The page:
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Refocusing on Afghanistan Military build-up is needed, but diplomacy may still be key

Ask us in 10 years whether recent events in Afghanistan and Pakistan should have told us that President Obama's decision to boost American troop strength in the region was a bold stroke or the first step into an unending quagmire.

Right now, it could be either. But whether the order to add 17,000 U.S. soldiers and Marines to the existing contingent of 30,000 turns out to be a good idea or a bad one, there is little doubt that things could not go on the way they are.

Even as the United States and its allied Afghan government lose popular support in that nation's countryside, through events that have caused increased bickering between our government and theirs, the very Taliban forces that we ousted from Kabul have won an accommodation with the Pakistani government that effectively gives them control of the battle-scarred Swat Valley.

News reports in recent days have been unendingly discouraging.

Afghan President Hamid Karzai has let it be known that he is a bit miffed that he has not yet spoken with American President Obama, even as his government depends on ours for its very existence and as Obama has repeatedly, and accurately, described his region as the key to the battle against Islamic extremism.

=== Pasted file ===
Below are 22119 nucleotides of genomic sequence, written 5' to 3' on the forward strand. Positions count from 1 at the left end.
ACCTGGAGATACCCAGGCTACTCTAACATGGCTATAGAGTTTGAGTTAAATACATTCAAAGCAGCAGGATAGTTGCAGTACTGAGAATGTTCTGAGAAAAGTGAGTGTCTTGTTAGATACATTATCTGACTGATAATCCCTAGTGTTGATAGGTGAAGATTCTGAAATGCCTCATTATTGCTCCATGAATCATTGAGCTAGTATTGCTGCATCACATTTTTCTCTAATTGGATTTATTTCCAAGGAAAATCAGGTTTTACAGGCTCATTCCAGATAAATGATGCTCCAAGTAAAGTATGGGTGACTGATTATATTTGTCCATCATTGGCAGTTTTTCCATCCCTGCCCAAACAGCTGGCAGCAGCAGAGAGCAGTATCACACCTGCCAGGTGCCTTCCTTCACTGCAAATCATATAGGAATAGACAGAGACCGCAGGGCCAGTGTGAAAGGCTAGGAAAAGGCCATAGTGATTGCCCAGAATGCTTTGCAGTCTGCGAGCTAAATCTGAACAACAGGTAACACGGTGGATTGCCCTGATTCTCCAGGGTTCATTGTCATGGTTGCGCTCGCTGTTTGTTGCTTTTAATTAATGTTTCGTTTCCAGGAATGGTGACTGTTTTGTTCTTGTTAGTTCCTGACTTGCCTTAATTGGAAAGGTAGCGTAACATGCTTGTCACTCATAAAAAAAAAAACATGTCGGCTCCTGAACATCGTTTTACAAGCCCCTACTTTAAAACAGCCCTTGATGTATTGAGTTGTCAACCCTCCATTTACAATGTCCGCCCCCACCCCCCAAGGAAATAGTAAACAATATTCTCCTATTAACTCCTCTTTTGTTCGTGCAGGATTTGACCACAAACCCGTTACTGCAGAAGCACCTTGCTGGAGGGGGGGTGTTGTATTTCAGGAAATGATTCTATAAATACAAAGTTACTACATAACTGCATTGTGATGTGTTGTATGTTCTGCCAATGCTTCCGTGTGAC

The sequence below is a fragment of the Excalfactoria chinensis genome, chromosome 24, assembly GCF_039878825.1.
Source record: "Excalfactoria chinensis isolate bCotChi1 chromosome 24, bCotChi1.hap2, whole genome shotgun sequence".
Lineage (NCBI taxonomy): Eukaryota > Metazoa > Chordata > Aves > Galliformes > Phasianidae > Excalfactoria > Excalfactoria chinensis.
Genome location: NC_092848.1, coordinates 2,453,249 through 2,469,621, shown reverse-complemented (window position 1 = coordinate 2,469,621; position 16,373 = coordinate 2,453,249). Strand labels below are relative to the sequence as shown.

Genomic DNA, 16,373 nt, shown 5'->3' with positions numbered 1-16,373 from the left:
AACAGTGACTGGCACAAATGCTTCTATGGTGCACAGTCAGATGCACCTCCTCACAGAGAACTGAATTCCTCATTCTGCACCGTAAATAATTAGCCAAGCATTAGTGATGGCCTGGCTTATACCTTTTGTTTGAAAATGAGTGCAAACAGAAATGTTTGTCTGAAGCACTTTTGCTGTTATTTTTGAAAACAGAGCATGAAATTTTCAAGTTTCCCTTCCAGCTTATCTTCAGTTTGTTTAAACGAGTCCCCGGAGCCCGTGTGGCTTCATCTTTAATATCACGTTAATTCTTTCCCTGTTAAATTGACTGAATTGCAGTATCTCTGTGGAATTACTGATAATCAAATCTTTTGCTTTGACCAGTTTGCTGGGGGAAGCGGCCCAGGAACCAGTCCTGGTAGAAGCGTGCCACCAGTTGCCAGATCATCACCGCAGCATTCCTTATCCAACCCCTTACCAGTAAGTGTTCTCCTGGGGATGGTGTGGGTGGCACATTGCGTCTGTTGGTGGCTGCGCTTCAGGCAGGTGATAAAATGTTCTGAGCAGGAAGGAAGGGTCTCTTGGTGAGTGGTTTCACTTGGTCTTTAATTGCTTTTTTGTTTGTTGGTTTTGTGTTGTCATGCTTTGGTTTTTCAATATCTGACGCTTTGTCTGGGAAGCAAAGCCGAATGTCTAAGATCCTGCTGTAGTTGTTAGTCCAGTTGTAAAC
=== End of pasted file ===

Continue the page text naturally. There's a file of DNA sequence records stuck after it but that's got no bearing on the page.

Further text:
The United Nations, meanwhile, reports that civilian casualties in Afghanistan are up over last year and, at 2,118 in 2008, have reached their highest level since the American-led ouster of the Taliban regime in 2001. Just about every week brings a new report of an American military strike aimed at Taliban or al-Qaida forces that also, or instead, left innocent civilians, including children, dead.

That trend, along with the real or perceived corruption of the Afghan government, has not only emboldened the Taliban, but also handed power back to the various warlords whose loyalty can change with the winds.

But the worst news may have come from Pakistan. There the national and provincial governments announced a deal with Taliban militants effectively giving the extremists control not just of the ungoverned mountains but also of the relatively civilized Swat Valley.

The deal allows the imposition of Islamic law, which may or may not mean a ban on the education of girls and the return of other policies unacceptable to the modern world, and promises that the Pakistani army will end its efforts to root out the militants' strongholds.

The situation clearly presents military problems that could call for a military response. But such a response that isn't better planned, better coordinated, better managed, just plain better aimed, stands only to make things worse in the so-called 'stans.

Obama correctly said recently that the troop build-up comes with the understanding that the spread of Taliban-style terror cannot be stopped through military action alone. The president has sent high-level diplomats to the area and has his people reviewing every aspect of the situation.

The problem with life, the sage said, is that it is understood backward but must be lived forward. In Afghanistan and Pakistan, the United States must look forward, very carefully indeed.

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